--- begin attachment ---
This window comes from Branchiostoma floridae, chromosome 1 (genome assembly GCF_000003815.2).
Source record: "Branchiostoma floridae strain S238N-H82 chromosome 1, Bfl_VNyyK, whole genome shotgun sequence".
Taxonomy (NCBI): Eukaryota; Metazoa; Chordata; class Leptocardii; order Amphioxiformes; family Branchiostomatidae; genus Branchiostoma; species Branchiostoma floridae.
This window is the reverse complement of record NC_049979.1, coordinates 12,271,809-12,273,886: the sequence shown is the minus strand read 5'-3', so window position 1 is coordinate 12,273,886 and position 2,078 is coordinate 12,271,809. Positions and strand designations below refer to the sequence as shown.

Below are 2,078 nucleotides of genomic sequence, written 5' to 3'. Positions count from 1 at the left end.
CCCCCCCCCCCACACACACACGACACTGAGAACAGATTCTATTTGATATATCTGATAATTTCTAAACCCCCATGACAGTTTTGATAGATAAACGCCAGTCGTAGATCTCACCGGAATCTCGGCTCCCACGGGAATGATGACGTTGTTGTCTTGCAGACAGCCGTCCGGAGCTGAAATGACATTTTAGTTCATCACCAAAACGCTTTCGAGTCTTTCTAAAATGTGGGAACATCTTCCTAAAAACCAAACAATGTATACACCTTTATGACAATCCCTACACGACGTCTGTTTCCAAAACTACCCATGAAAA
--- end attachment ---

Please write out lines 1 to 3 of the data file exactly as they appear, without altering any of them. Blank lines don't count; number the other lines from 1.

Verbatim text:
This window comes from Branchiostoma floridae, chromosome 1 (genome assembly GCF_000003815.2).
Source record: "Branchiostoma floridae strain S238N-H82 chromosome 1, Bfl_VNyyK, whole genome shotgun sequence".
Taxonomy (NCBI): Eukaryota; Metazoa; Chordata; class Leptocardii; order Amphioxiformes; family Branchiostomatidae; genus Branchiostoma; species Branchiostoma floridae.